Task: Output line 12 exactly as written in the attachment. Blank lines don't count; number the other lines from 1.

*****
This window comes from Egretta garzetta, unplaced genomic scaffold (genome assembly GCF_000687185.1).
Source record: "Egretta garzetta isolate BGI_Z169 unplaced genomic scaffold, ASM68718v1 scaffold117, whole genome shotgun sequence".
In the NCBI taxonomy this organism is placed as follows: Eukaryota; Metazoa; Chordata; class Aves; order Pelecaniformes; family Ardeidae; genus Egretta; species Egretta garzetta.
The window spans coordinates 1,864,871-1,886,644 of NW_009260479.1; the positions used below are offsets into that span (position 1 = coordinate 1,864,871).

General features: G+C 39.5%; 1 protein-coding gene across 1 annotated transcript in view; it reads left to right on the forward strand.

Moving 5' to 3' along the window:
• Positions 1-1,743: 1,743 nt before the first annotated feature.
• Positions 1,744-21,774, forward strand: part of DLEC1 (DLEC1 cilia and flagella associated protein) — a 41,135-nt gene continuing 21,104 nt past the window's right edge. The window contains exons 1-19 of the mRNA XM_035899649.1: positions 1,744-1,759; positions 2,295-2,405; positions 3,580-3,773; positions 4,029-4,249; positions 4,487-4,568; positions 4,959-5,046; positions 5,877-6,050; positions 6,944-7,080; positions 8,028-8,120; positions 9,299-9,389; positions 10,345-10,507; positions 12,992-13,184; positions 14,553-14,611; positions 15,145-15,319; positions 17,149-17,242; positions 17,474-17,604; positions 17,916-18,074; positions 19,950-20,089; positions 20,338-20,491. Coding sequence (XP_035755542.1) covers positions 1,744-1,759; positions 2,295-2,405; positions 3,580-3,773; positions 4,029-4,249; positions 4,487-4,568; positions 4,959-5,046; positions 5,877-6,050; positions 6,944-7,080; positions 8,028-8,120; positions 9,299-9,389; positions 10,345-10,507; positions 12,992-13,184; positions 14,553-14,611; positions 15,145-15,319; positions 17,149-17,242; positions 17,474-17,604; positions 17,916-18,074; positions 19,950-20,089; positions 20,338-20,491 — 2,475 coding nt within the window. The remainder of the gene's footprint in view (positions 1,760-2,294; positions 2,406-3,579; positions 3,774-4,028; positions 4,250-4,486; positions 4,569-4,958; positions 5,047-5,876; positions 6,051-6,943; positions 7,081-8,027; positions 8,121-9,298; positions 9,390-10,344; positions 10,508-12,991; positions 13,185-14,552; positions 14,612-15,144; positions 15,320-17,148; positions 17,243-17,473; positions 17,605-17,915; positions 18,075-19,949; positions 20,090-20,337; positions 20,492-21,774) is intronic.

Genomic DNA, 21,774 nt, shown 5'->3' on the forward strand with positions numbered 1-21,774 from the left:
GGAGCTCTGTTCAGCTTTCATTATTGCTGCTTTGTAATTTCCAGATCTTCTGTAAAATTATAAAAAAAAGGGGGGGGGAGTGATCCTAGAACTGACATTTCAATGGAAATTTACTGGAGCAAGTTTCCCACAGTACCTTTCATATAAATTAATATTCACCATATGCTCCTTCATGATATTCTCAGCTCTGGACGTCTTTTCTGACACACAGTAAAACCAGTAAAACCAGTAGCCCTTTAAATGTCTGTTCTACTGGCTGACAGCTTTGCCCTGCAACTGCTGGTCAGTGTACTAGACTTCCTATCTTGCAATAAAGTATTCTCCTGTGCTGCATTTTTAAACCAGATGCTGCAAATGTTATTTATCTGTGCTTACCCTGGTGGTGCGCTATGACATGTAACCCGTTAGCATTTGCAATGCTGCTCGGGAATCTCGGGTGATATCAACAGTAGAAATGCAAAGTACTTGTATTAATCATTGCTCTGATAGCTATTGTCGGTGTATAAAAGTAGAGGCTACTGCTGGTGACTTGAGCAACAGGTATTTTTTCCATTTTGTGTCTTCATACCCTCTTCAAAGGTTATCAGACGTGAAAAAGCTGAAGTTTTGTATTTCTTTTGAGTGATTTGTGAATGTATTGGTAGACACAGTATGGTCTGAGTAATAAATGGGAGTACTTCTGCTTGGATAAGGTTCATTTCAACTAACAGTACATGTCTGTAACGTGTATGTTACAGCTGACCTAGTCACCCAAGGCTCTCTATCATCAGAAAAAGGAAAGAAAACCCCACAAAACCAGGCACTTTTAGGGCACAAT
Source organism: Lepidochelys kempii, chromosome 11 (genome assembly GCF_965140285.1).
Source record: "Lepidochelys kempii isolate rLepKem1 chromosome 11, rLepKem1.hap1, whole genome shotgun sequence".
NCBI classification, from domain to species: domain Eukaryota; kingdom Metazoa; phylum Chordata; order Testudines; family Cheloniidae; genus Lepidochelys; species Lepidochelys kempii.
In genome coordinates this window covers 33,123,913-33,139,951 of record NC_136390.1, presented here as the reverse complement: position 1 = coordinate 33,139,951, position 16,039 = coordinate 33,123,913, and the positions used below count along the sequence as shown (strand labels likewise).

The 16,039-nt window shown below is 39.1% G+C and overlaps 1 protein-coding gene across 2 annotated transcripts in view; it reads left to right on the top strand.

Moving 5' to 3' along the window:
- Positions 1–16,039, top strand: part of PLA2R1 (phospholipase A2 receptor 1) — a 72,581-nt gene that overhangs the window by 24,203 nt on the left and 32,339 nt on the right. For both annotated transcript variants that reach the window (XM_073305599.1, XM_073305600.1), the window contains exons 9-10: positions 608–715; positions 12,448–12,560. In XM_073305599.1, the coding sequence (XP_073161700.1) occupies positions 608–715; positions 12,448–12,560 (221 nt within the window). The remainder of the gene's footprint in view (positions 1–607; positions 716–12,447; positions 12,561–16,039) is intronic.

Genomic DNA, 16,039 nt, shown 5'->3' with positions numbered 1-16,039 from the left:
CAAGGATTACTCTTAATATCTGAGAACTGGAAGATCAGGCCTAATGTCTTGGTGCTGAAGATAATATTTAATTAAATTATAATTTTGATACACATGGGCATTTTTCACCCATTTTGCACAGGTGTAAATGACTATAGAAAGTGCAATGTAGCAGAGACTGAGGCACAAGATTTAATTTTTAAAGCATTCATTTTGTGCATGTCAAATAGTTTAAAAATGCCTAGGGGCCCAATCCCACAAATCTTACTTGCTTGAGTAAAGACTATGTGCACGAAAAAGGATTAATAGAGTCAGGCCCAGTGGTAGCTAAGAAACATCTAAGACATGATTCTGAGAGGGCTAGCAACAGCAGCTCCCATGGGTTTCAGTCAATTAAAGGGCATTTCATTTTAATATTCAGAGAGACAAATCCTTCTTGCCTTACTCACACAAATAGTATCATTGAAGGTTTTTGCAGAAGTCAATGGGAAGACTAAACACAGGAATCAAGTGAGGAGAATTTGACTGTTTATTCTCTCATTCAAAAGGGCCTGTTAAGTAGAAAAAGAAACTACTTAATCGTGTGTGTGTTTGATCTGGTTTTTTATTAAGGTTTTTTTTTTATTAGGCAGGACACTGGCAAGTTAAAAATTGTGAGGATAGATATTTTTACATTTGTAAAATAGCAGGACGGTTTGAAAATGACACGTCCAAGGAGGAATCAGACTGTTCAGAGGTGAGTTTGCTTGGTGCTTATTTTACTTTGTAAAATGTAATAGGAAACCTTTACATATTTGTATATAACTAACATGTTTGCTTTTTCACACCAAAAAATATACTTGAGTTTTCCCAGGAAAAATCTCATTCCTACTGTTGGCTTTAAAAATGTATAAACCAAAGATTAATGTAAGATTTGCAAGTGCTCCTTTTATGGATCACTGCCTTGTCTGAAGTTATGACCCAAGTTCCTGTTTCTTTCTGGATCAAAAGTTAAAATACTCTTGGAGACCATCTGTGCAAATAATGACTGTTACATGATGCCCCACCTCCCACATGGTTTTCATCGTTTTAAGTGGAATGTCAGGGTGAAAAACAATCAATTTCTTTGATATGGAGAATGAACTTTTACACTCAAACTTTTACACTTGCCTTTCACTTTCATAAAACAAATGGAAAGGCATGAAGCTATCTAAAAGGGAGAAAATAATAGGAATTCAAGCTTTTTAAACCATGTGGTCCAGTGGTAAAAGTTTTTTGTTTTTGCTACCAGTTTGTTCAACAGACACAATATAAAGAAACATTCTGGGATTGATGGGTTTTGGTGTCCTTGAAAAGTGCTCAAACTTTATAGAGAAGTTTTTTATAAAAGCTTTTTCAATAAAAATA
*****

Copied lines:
Source record: "Lepidochelys kempii isolate rLepKem1 chromosome 11, rLepKem1.hap1, whole genome shotgun sequence".